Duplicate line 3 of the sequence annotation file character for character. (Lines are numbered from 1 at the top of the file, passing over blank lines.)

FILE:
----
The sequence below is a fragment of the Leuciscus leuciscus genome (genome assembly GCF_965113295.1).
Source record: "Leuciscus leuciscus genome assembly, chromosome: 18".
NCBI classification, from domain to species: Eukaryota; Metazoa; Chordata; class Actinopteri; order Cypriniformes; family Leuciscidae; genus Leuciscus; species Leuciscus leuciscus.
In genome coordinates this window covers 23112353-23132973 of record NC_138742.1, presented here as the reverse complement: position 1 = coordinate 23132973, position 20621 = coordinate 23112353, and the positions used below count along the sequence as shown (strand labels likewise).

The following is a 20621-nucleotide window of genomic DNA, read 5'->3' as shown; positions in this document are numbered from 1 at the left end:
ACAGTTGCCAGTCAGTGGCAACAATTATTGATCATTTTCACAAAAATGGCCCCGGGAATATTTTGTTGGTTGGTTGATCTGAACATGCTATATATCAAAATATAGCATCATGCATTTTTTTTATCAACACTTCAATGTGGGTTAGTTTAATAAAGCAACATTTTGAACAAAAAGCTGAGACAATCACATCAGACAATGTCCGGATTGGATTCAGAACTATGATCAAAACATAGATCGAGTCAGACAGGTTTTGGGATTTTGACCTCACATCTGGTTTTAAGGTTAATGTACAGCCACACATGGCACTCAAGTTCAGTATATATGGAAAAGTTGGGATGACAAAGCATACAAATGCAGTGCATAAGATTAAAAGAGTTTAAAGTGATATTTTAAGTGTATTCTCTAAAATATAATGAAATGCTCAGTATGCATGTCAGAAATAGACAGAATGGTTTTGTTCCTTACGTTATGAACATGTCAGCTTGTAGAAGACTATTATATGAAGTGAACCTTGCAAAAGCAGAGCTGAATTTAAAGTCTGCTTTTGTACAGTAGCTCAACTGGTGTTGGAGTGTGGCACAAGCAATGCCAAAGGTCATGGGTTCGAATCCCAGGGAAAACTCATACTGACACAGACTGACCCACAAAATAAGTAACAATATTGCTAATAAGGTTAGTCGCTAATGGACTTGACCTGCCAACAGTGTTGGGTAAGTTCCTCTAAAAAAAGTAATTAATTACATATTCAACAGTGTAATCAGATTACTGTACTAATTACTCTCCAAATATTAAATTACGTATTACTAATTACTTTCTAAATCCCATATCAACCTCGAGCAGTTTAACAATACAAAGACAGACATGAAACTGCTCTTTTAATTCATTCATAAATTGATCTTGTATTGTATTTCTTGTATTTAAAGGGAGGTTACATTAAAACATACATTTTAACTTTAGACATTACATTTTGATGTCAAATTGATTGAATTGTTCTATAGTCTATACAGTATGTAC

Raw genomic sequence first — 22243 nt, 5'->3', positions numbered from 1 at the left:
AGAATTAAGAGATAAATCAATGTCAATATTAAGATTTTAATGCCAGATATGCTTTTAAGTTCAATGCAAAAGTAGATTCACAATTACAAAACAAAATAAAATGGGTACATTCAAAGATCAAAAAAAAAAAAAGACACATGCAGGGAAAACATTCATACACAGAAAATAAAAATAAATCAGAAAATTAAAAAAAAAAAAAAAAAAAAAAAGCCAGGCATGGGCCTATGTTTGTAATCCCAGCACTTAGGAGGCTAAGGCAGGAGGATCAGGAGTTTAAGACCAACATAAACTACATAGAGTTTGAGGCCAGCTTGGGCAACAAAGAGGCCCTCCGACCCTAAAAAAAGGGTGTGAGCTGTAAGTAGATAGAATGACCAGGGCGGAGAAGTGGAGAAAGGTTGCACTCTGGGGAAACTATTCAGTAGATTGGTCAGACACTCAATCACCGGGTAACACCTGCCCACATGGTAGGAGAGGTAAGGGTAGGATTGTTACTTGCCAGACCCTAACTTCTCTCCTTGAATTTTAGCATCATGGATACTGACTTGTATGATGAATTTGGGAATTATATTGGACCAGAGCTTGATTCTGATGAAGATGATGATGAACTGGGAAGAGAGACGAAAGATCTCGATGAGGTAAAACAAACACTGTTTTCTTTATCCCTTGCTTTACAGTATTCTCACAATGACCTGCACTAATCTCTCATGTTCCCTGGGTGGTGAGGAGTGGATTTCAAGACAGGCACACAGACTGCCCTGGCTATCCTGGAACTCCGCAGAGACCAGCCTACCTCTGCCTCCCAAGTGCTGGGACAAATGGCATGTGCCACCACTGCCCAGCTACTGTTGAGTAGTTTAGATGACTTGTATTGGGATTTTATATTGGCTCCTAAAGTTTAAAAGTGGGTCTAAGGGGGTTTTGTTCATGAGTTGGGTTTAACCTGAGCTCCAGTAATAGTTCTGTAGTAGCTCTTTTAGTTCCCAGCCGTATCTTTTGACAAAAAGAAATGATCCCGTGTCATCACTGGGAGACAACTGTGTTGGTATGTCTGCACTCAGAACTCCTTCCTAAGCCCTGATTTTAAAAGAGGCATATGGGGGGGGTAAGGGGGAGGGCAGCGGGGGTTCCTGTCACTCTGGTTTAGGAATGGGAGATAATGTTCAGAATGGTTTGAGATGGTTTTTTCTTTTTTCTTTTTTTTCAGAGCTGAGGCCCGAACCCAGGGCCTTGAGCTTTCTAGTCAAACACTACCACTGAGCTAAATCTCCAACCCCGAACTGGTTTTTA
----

NCBI classification, from domain to species: Eukaryota; Metazoa; Chordata; class Actinopteri; order Cypriniformes; family Leuciscidae; genus Leuciscus; species Leuciscus leuciscus.